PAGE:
Annie Murphy Is Kicking Mental Health and Birth Control Stigma to the Curb

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annie murphy interview birth control
annie murphy interview birth control

Matt Winkelmeyer, Getty Images

Annie Murphy doesn't beat around the bush. Like Alexis Rose, the Schitt's Creek character who brought her fame (and earned her an Emmy in 2020, NBD), Murphy gives it to you straight—which is exactly what she did when I sat down with her a few weeks ago. The 34-year-old actress was an open book, candidly discussing her experiences with birth control, therapy, and antidepressants like I was an old friend. Constant casual conversations, she says, are what's needed to kick stale stigma to the curb.

"The female reproductive system is one of the most basic things ever," Murphy points out. "It's been around forever, and the fact that people are still trepidatious to say 'vagina' out loud is like, 'Okay, we have some work to do.' But I think the more we talk, the more we realize that we have so many shared experiences and that we're not alone in it—and that builds strength."

Also like firecracker Alexis, Murphy doesn't do anything half-ass, so if she thinks people need an extra push saying "vagina", she'll go the extra mile and invite you "inside" of her own. In a bold new campaign for Phexxi, a hormone-free prescription vaginal gel used to prevent pregnancy, Murphy welcomes viewers "inside of her vagina" (which she calls "beautiful" and full of "really good vibes"), where she breaks down why she ditched the pill in exchange for the use-it-when-you-need-it birth control method.

"I started the birth control pill when I was 16," Murphy reveals. "I didn't question it, I didn't talk about it, I just took it, because that's what the doctor gave me and everyone else was doing it. Eventually, I started having these really intense mood swings and just feeling very much not myself. It took me a while to realize that it was probably because of the hormonal birth control I was on."

When switching to a lower dose didn't help with her mood swings, Murphy tried a vaginal ring instead. But, after a few years, she still felt apprehensive about taking hormones daily, and decided to nix all birth control methods entirely. "I just crossed my fingers, which is not a great form of birth control," she admits, laughing.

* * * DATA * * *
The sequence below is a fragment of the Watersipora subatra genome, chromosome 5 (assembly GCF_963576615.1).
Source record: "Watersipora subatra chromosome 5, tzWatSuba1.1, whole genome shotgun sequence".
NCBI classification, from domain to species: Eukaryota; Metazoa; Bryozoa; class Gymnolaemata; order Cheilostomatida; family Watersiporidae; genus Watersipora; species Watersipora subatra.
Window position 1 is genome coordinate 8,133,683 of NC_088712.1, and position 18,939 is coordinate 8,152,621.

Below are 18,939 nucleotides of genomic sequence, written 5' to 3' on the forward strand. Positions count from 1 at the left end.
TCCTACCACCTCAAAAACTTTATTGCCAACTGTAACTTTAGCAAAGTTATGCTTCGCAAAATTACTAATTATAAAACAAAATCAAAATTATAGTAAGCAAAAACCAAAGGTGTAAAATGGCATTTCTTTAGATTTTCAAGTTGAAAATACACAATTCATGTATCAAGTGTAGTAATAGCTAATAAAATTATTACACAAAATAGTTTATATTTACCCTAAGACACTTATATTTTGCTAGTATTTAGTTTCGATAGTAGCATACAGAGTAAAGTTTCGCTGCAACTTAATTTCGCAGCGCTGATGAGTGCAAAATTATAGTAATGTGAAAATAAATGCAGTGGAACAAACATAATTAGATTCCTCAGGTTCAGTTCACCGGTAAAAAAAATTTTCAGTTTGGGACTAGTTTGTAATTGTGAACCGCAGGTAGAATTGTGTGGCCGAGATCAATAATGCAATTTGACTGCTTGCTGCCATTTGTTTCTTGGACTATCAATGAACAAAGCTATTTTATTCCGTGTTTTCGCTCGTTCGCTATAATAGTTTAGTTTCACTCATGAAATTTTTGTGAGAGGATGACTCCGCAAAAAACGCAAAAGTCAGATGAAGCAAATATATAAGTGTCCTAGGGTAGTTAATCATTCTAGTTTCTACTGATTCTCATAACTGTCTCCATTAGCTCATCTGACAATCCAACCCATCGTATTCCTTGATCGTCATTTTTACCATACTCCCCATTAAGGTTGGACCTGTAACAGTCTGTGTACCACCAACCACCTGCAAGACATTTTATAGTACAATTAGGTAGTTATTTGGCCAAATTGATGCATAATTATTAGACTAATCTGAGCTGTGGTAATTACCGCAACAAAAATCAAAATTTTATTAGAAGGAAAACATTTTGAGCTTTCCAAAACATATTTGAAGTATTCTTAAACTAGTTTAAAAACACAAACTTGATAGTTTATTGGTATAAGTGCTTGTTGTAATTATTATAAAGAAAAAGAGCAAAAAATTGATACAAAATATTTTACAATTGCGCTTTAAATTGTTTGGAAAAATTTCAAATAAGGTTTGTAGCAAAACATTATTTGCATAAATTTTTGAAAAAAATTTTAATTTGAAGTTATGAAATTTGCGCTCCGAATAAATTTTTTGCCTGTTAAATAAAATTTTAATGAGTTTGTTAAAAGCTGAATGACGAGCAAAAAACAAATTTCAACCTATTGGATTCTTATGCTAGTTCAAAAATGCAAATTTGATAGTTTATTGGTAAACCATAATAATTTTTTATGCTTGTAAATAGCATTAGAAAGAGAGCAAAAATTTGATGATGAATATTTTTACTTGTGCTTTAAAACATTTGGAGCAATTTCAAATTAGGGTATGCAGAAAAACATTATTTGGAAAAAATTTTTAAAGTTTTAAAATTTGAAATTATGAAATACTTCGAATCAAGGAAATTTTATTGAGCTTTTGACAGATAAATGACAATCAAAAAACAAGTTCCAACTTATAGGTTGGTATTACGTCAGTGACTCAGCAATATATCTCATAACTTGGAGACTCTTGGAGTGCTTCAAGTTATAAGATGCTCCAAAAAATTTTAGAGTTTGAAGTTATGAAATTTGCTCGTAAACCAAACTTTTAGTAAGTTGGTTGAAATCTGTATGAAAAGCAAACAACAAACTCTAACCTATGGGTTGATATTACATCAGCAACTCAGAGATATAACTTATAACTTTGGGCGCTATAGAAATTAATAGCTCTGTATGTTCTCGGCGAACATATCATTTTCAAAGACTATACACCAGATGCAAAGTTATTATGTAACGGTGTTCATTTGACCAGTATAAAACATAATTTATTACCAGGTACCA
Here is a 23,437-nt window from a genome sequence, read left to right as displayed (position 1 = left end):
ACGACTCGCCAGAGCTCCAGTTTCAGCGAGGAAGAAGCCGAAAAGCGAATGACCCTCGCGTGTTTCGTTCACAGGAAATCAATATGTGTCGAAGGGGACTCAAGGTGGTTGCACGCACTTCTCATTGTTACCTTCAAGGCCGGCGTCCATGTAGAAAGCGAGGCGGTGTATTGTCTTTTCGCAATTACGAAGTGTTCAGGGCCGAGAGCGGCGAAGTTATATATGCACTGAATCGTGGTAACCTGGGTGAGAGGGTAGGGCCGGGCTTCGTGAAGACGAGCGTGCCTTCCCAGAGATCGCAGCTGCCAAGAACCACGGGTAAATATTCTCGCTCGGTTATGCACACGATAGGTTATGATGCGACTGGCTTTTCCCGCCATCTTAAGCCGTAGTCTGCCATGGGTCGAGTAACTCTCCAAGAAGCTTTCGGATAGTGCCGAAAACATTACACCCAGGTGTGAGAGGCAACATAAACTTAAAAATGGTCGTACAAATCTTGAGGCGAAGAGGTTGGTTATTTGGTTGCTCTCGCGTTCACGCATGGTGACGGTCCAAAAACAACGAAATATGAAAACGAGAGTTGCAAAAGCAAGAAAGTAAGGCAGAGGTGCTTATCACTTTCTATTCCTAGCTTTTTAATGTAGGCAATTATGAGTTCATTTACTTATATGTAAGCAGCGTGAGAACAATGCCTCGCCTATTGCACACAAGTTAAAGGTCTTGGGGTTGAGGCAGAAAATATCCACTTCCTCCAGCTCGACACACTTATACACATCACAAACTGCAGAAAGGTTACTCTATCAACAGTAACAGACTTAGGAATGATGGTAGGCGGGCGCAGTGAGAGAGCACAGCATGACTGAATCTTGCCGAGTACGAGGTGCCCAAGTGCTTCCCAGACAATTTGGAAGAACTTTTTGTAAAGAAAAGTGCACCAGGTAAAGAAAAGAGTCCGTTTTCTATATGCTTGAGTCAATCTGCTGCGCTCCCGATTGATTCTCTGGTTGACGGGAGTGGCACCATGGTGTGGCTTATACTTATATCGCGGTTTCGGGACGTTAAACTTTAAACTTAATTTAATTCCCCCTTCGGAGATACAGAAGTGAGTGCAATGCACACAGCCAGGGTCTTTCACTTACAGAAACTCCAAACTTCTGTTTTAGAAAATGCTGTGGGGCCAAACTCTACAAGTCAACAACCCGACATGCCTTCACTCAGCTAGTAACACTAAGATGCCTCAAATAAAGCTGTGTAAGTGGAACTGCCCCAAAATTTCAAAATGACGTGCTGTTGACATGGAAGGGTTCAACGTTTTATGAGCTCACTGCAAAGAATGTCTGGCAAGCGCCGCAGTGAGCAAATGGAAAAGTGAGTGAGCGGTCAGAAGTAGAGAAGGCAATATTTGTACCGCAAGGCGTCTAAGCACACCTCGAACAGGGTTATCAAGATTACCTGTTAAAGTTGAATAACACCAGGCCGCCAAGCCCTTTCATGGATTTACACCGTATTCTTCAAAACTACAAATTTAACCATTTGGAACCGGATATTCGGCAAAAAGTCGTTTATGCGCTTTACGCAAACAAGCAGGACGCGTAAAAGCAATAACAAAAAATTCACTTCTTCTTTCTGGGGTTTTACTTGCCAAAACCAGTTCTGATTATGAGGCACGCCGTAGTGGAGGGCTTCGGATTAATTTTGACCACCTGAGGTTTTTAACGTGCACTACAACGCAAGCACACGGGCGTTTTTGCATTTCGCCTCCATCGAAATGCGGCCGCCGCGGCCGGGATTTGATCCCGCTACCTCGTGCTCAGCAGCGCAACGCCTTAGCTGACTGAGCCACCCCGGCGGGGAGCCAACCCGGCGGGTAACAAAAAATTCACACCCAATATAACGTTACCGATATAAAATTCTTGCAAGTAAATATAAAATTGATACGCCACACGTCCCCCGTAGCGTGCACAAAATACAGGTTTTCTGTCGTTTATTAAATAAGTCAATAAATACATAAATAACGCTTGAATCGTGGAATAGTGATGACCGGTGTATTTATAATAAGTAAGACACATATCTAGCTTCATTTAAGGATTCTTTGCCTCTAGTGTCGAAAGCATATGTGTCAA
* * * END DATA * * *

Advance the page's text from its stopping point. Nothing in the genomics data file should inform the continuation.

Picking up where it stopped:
So, when Murphy heard about Phexxi, the first hormone-free birth control gel that's used only before sex, she was fully on board—and eagerly spread the word. "Every girlfriend of mine was like 'This exists?' and also, 'Why is this the first time this has existed?'" she recalls. "Birth control has been around for 60 years, so it was truly jaw-dropping that it's been around so long and this is the first of its kind. I'm so excited to continue the conversation about this."

Like contraception, mental health has been a longtime taboo topic of conversation until recent years. Thankfully, we're currently witnessing a wave of transparency about mental health, with celebrities like Murphy sincerely opening up about their own struggles. Case in point: Just after booking her first post-Schitt's Creek leading role as Allison in AMC's Kevin Can F**k Himself, the actress says she felt it was "a terrible mistake" due to her well-being at the time.

"When I got the part, I was not doing super well in the mental health department," Murphy reveals. "I booked the part and they said, 'You're gonna be in Boston next week, number one on the call sheet.' And I genuinely was like, 'I can't do this. I'm not in a place where I can show up to work with a smile on my face every day'—and then the pandemic hit like four days later."

Murphy says that in "a very selfish way," she was grateful to have the time in lockdown to do some mental "spring cleaning"—aka, getting on antidepressants and going to therapy. "I didn't want to need antidepressants," she admits. "But I could not recommend them more. It doesn't mean you have to be on them forever, but they truly helped me get through a very difficult chunk of my life."

"I think that if you're a feeling human, of course you're anxious and of course you're sad, [because] it's a really scary and really wonderful world that we live in—and it's hard to process that a lot of the time," she continues. "It has been really encouraging for friends to casually say to me, 'Time to take my anti-anxiety meds,' because you take pills for everything else."

While she still calls leading a series after six years in an ensemble cast "fucking terrifying," Murphy says that eventually filming the dark comedy Kevin Can F**k Himself (which was renewed for a second season in August) "turned out to be a really wonderful experience"—in part because she had time to take care of herself first. The actress also recently wrapped Season 2 of Netflix's Russian Doll, which she remains tight-lipped about, teasing, "It's a departure from Alexis and Allison. I got to shoot in New York; I felt like a real actress driving down the cobblestone streets of SoHo and shooting in the subway."

Rising to fame as such a beloved character on a show with a massive fanbase could easily have pigeonholed Murphy, but with her recent ventures, she's proving that she's capable of playing vastly different roles from Alexis Rose—even to herself. "It was a really big challenge moving on to something else and testing myself to see if I could do anything other than that," she admits. "It's been a really up and down and wild couple of years."

As Murphy makes clear, life is a rollercoaster for everyone—but it's all about staying on the ride, bumps and all.

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